A portion of the old Champ Clark Bridge that has spanned the Mississippi River for the last 90 years was demolished on Friday.
The bridge at Louisiana, Missouri has connected Pike County, Illinois and Pike County, Missouri since 1928.
MoDOT had originally pushed back the demolition until sometime between 11 a.m. and 1 p.m. on Friday due to high winds earlier in the week that MoDOT said prevented their crews from doing some of the prep work necessary to pull off the demolition. However the bridge did not end up coming down until shortly before 4:30 Friday afternoon.
The demolition was the first of two planned implosions on the bridge.
MoDOT Project Director Keith Killen said Friday’s implosion took down two sections of the bridge.
One of those is in the shipping channel, meaning barge traffic will be on hold until the debris is cleared from the water.
Killen said crews have 24 hours after the implosion to lift the bridge out of the water.
The 24 hour deadline is from the Coast Guard, so they can get barges moving up and down the river as quickly as possible.
Posted by WGEM News – The Tri-States’ News Leader on Friday, October 18, 2019
Cables attached to buoys were attached to the bridge prior to blowing it up. Once the bridge fell into the water, the buoys floated to the top and crews were in place to hook them up to a crane to lift the pieces out of the water and onto a nearby barge.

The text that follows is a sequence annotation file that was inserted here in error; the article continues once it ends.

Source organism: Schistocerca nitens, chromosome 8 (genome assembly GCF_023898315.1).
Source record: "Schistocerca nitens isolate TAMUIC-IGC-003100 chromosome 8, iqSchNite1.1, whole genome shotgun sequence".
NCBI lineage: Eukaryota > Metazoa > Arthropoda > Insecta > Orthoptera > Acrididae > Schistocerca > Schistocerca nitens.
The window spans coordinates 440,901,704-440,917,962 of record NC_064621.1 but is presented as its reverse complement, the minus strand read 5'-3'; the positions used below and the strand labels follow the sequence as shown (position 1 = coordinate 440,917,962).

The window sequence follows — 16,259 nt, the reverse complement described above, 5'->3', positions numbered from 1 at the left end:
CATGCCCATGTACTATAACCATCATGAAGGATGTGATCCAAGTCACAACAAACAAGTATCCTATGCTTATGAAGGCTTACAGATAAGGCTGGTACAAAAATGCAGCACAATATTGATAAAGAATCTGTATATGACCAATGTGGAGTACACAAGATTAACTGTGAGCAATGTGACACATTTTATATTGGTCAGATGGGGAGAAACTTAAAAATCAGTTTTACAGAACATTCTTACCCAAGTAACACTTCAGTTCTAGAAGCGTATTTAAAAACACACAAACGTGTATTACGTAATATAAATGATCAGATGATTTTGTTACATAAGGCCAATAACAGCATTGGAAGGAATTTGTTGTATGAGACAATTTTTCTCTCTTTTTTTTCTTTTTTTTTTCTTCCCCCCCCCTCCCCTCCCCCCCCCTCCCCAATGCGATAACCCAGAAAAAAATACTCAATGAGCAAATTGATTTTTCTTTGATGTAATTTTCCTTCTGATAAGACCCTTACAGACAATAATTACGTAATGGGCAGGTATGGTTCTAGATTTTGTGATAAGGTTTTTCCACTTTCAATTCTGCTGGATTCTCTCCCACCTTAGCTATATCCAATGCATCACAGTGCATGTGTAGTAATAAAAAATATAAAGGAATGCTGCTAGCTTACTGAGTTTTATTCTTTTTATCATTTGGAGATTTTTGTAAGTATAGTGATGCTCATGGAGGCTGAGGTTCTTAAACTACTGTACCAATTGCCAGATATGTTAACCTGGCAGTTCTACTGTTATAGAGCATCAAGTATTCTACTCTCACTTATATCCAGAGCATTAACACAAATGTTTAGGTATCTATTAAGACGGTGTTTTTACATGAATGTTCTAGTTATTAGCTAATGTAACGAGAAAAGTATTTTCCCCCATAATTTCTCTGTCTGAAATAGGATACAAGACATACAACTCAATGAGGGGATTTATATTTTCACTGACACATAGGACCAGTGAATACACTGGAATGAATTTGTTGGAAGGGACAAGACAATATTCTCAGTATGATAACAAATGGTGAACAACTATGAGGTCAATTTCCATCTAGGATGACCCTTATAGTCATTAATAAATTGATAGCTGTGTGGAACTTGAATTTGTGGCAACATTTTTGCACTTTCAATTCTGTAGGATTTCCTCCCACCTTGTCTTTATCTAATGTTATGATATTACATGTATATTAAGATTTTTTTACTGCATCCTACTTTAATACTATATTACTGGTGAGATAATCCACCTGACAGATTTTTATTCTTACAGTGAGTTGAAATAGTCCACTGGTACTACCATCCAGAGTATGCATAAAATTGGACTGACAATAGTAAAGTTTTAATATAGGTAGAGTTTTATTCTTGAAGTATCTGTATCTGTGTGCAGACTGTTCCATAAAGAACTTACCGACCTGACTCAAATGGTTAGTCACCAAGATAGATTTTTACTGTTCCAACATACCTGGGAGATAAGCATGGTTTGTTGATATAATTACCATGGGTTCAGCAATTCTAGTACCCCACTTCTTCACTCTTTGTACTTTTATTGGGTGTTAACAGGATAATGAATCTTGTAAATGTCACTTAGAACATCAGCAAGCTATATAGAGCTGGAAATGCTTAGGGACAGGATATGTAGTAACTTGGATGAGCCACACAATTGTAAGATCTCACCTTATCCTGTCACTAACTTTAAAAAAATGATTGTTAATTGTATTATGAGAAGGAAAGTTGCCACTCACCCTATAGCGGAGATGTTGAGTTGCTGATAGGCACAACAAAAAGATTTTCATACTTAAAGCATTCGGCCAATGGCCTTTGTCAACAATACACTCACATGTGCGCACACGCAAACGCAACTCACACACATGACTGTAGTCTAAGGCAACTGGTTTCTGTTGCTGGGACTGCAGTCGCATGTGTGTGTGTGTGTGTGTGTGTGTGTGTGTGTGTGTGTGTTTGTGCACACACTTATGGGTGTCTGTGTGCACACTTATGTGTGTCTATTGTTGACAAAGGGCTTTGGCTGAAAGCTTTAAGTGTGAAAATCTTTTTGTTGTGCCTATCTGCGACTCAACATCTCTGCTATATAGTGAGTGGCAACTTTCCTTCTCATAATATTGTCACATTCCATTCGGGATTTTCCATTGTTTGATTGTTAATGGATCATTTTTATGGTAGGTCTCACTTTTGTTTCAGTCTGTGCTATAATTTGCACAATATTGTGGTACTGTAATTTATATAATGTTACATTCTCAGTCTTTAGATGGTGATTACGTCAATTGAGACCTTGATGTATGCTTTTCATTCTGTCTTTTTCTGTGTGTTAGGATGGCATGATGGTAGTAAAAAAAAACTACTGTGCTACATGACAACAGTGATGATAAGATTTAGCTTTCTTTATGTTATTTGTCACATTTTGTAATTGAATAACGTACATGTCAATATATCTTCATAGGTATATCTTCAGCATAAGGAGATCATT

Thirteen-year-old Pittsfield, Illinois, teenager Mitchell Lemons pushed the button to set off the implosion.
MoDOT offered up the chance to be the one to set off the explosives to bring down the bridge, allowing local organizations to sell tickets for the opportunity.
The Louisiana Chamber of Commerce used it as a fundraising tool to raise money for local first responders to buy equipment and other needed items.
The Pittsfield High School history club also raised money to support their club and that’s how Lemons won the opportunity.
MoDOT said there was a restricted area around the bridge to keep people watching the implosion safe. Crews were on hand to make sure people are only in the safe zone.